Billionaire Elon Musk’s ambitious space exploration plans are no secret. After pioneering the launch of the world’s first private rocket nearly 13 years ago, Musk and his company SpaceX are now getting ready to take humans to Mars with a Starship rocket. While the final journey to Mars might take some more time, the rocket will take its first orbital flight soon. Musk shared a video on his Twitter timeline giving a glimpse of the preparation at the rocket’s launch site. The fully reusable Starship rocket is designed to take humans to Mars and at 400ft, it will be taller than the Saturn V that carried NASA’ Apollo mission to the moon. According to SpaceX, the combined spacecraft and superheavy rocket unit will be able to carry 100 passengers and 100 tonnes of cargo into orbit. Starships ability to carry 100 tonnes of cargo in Earth’s lower Orbit is being seen as a point that could change the economics of space launch business.
SpaceX has been aggressively working on its plans for the space exploration segment. From standing on the verge of failure nearly 10 years ago, SpaceX made a comeback and disrupted the entire aerospace industry. The company’s rocket systems have successfully sent humans, cargo to the International Space Station and have also put many satellites in the low Earth orbit. SpaceX’s recently launched Inspirations4 spacecraft took the first-ever all civilian crew for a three-day ride in Earth’s orbit. The Spaceflight took off from NASA’s Kennedy Space Center in Florida at 8 PM on September 15 (according to the local time.)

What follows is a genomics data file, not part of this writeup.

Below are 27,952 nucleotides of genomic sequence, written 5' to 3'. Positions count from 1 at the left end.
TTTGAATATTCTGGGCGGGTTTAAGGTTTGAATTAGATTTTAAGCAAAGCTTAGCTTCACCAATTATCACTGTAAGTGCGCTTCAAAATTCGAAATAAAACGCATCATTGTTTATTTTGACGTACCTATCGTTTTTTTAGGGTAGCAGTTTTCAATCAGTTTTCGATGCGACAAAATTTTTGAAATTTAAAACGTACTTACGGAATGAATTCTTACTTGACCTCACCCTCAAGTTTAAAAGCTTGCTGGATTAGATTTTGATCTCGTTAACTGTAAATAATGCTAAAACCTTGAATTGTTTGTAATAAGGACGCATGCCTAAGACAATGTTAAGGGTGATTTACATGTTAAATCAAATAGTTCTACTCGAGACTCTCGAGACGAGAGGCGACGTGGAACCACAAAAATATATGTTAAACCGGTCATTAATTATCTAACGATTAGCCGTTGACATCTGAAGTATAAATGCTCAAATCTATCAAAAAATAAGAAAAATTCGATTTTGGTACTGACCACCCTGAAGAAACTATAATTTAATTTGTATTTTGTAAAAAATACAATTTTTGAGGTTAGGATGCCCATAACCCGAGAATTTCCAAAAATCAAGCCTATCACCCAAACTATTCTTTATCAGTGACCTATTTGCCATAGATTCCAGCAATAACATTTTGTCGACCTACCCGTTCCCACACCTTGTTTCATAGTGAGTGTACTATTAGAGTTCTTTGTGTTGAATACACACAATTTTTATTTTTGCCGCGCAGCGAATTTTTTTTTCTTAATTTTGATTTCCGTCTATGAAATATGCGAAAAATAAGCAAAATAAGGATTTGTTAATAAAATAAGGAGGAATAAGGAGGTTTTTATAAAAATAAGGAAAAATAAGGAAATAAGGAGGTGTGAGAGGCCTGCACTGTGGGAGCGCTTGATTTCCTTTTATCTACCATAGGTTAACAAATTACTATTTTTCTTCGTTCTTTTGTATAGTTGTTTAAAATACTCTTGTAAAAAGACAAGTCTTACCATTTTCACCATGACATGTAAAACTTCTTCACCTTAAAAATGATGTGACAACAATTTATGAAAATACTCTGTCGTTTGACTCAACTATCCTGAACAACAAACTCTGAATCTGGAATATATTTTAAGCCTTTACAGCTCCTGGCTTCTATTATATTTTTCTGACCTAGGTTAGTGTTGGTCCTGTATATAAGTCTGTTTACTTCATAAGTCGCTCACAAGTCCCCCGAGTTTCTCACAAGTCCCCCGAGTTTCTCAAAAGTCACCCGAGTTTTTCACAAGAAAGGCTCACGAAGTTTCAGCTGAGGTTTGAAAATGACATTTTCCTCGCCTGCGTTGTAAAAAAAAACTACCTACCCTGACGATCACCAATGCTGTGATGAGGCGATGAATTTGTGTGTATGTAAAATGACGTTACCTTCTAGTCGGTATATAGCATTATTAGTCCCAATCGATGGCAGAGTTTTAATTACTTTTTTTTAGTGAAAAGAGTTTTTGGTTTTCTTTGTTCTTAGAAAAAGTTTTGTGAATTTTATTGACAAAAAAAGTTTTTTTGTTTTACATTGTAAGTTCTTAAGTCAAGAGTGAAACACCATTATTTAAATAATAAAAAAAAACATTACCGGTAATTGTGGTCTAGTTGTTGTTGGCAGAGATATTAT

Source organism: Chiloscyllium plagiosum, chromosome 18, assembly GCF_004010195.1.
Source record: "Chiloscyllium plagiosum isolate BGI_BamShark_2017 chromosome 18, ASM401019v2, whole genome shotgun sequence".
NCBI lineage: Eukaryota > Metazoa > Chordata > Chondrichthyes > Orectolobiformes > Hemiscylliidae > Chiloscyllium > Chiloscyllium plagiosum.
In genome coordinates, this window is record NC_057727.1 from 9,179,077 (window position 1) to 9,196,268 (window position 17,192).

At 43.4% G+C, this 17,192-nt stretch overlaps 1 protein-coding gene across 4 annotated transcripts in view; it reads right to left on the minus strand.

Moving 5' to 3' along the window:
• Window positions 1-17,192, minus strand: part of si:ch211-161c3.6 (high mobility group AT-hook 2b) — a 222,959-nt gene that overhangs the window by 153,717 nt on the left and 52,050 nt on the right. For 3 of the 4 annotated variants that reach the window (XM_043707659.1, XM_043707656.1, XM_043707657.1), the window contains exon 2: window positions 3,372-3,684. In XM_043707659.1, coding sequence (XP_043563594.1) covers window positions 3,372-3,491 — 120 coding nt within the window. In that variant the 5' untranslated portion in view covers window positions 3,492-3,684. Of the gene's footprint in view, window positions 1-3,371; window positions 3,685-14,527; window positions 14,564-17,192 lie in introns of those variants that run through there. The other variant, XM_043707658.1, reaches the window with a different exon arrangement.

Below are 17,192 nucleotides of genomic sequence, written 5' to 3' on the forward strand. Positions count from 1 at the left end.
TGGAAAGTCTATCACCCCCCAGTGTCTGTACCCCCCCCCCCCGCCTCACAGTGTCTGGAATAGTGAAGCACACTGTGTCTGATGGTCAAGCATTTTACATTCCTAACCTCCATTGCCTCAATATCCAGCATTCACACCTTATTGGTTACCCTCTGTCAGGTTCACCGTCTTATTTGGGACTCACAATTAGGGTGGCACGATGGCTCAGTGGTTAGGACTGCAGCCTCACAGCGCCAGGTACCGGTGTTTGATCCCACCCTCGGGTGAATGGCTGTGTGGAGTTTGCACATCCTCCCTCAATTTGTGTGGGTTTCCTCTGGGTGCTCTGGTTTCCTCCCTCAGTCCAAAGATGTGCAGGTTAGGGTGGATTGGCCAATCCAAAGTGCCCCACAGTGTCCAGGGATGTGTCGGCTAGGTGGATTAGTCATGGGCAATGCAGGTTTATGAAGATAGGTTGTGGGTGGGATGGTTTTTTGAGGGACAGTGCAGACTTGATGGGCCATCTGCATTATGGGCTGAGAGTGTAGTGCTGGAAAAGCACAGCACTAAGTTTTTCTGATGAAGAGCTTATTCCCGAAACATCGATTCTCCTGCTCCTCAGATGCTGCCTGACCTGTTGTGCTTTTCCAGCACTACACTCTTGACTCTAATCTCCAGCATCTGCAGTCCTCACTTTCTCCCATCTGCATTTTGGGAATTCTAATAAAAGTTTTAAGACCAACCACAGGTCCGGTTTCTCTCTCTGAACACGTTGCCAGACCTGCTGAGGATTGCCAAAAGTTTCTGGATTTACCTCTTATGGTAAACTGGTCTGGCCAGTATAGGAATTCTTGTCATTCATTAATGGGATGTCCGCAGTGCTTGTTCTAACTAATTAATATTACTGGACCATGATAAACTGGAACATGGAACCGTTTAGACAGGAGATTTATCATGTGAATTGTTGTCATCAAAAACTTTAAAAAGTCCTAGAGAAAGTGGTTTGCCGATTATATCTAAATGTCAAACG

Inspiration4 trip was sponsored by Jared Isaacman, a 38-year-old billionaire who was also part of spacecraft as its commander
Isaacman was joined by Hayley Arceneaux, geoscientist Sian Proctor and aerospace data engineer Chris Sembroski. The spacecraft orbited the Earth at an altitude that at times reached 590 kilometres. This was deeper than IIS which orbits at 420 kilometres. Inspiration4 mission aimed to raise $200 million for St Jude’s Children’s Research Hospital, and study the biological effects of deep space on the astronauts’ bodies. The main goal of the mission was to prove that space is accessible to the ordinary citizen